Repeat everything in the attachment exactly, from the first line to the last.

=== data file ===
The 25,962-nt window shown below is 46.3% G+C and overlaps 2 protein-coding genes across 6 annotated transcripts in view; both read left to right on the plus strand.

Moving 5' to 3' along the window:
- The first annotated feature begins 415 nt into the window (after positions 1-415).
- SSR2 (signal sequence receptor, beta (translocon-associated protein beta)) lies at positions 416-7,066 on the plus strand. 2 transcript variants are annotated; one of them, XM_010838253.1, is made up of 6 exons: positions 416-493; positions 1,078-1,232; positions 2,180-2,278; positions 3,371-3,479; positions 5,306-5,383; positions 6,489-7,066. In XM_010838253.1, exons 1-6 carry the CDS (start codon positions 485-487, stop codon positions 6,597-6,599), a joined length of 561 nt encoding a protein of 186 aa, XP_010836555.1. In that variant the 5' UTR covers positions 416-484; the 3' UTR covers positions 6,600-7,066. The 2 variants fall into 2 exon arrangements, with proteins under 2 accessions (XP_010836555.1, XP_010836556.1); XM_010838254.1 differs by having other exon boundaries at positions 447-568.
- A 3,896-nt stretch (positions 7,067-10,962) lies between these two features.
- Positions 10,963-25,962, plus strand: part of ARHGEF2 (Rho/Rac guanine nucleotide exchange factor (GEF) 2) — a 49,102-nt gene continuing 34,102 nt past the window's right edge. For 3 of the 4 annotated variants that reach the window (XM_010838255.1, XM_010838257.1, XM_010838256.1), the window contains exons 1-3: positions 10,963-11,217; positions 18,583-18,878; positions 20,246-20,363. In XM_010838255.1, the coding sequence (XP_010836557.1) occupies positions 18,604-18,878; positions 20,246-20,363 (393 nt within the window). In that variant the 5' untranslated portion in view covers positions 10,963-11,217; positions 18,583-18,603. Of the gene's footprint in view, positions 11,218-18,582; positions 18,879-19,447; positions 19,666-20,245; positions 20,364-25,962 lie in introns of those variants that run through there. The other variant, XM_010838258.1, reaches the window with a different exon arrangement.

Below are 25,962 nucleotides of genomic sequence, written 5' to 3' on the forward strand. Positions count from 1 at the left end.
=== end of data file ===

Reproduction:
The 25,962-nt window shown below is 46.3% G+C and overlaps 2 protein-coding genes across 6 annotated transcripts in view; both read left to right on the plus strand.

Moving 5' to 3' along the window:
- The first annotated feature begins 415 nt into the window (after positions 1-415).
- SSR2 (signal sequence receptor, beta (translocon-associated protein beta)) lies at positions 416-7,066 on the plus strand. 2 transcript variants are annotated; one of them, XM_010838253.1, is made up of 6 exons: positions 416-493; positions 1,078-1,232; positions 2,180-2,278; positions 3,371-3,479; positions 5,306-5,383; positions 6,489-7,066. In XM_010838253.1, exons 1-6 carry the CDS (start codon positions 485-487, stop codon positions 6,597-6,599), a joined length of 561 nt encoding a protein of 186 aa, XP_010836555.1. In that variant the 5' UTR covers positions 416-484; the 3' UTR covers positions 6,600-7,066. The 2 variants fall into 2 exon arrangements, with proteins under 2 accessions (XP_010836555.1, XP_010836556.1); XM_010838254.1 differs by having other exon boundaries at positions 447-568.
- A 3,896-nt stretch (positions 7,067-10,962) lies between these two features.
- Positions 10,963-25,962, plus strand: part of ARHGEF2 (Rho/Rac guanine nucleotide exchange factor (GEF) 2) — a 49,102-nt gene continuing 34,102 nt past the window's right edge. For 3 of the 4 annotated variants that reach the window (XM_010838255.1, XM_010838257.1, XM_010838256.1), the window contains exons 1-3: positions 10,963-11,217; positions 18,583-18,878; positions 20,246-20,363. In XM_010838255.1, the coding sequence (XP_010836557.1) occupies positions 18,604-18,878; positions 20,246-20,363 (393 nt within the window). In that variant the 5' untranslated portion in view covers positions 10,963-11,217; positions 18,583-18,603. Of the gene's footprint in view, positions 11,218-18,582; positions 18,879-19,447; positions 19,666-20,245; positions 20,364-25,962 lie in introns of those variants that run through there. The other variant, XM_010838258.1, reaches the window with a different exon arrangement.

Below are 25,962 nucleotides of genomic sequence, written 5' to 3' on the forward strand. Positions count from 1 at the left end.